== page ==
Recent ebanking heists — such as a $121,000 online robbery at a New York fuel supplier last month — suggest that cyber thieves increasingly are cashing out by sending victim funds to prepaid debit card accounts. The shift appears to be an effort to route around a major bottleneck for these crimes: Their dependency on unreliable money mules.
Mules traditionally have played a key role in helping thieves cash out hacked accounts and launder money. They are recruited through email-based work-at-home job scams, and are told they will be helping companies process payments. In a typical scheme, the mule provides her banking details to the recruiter, who eventually sends a fraudulent transfer and tells the mule to withdraw the funds in cash, keep a small percentage, and wire the remainder to co-conspirators abroad.
But mules are hardly the most expedient method of extracting funds. To avoid arousing suspicion (and triggering anti-money laundering reporting requirements by the banks), cyber crooks usually send less than $10,000 to each mule. In other words, for every $100,000 that the thieves want to steal, they need to have at least 10 money mules at the ready.
In reality, though, that number is quite often closer to 15 mules per $100,000. That’s because the thieves may send much lower amounts to mules that bank at institutions which have low transfer limit triggers. For instance, they almost always limit transfers to less than $5,000 when dealing with Bank of America mules, because they know transfers for more than that amount to consumer accounts will raise fraud flags at BofA.
Thus, the average mule is worth up to $10,000 to a cybercrook. Unsurprisingly, there is much competition and demand for available money mules in the cybercriminal underground. I’ve identified close to two dozen distinct money mule recruitment networks, most of which demand between 40-50 percent of the fraudulent transfer amounts for their trouble. Not only are mule expensive to acquire, they often take weeks to groom before they’re trusted with transfers.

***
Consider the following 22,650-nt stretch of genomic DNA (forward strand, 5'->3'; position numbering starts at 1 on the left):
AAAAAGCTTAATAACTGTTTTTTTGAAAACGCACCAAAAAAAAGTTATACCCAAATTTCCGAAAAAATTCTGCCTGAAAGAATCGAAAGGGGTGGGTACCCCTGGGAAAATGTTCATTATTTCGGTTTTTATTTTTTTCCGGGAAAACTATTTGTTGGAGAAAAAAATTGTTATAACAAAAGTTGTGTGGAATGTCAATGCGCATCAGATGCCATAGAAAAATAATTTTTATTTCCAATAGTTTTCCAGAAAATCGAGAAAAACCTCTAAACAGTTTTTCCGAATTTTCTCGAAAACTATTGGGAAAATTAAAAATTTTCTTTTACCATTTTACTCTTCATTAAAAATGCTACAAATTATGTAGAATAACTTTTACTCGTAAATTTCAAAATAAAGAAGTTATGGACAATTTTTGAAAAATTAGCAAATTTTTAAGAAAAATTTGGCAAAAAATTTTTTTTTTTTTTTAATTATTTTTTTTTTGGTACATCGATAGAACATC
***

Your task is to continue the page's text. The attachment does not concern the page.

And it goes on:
But these mules also come with their own, well, baggage. I’ve interviewed now more than 200 money mules, and it’s hard to escape the conclusion that many mules simply are not the sharpest crayons in the box. They often have trouble following simple instructions, and frequently screw up important details when it comes time to cash out (there are probably good reasons that a lot of these folks are unemployed). Common goofs include transposing digits in account and routing numbers, or failing to get to the bank to withdraw the cash shortly after the fraudulent transfer, giving the victim’s bank precious time to reverse the transaction. In isolated cases, the mules simply disappear with the money and stiff the cyber thieves.
In several recent ebanking heists, however, thieves appear to have sent at least half of the transfers to prepaid cards, potentially sidestepping the expense and hassle of hiring and using money mules. For example, last month cyber crooks struck Alta East, a wholesale gasoline dealer in Middletown, N.Y. According to the firm’s comptroller Debbie Weeden, the thieves initiated 30 separate fraudulent transfers totaling more than $121,000. Half of those transfers went to prepaid cards issued by Metabank, a large prepaid card provider.
Prepaid cards are ideal because they can be purchased anonymously for small amounts ($25-$100 values) from supermarkets and other stores. A majority of these low-value cards are not reloadable, unless the cardholder goes online and provides identity information that the prepaid card issuer can tie to a legitimate credit holder. After that card is activated, it can be reloaded remotely by transferring or depositing funds into the account, and it can be used like a debit, ATM or credit card.
“The information we gather in opening it is the same information you’d be asked if you were opening a credit card account online,” said Brad Hanson, president of Metabank’s payment systems division. “We do checks against different public resources like Experian and LexisNexis to verify that all the information matches and is accurate, and that we have a reasonable belief that you are the person applying for the card.”
The trouble is, the thieves pulling these ebanking heists have access to massive amounts of stolen data that can be used to fraudulently open up prepaid cards in the names of people whose identities and computers have already been hijacked. Once those cards are approved, the crooks can simply transfer funds to them from cyberheist victims, and extract the cash at ATMs. Alternatively, wire transfer locations like Western Union even allow senders to use their debit cards to execute a “debit spend,” thereby sending money overseas directly from the card.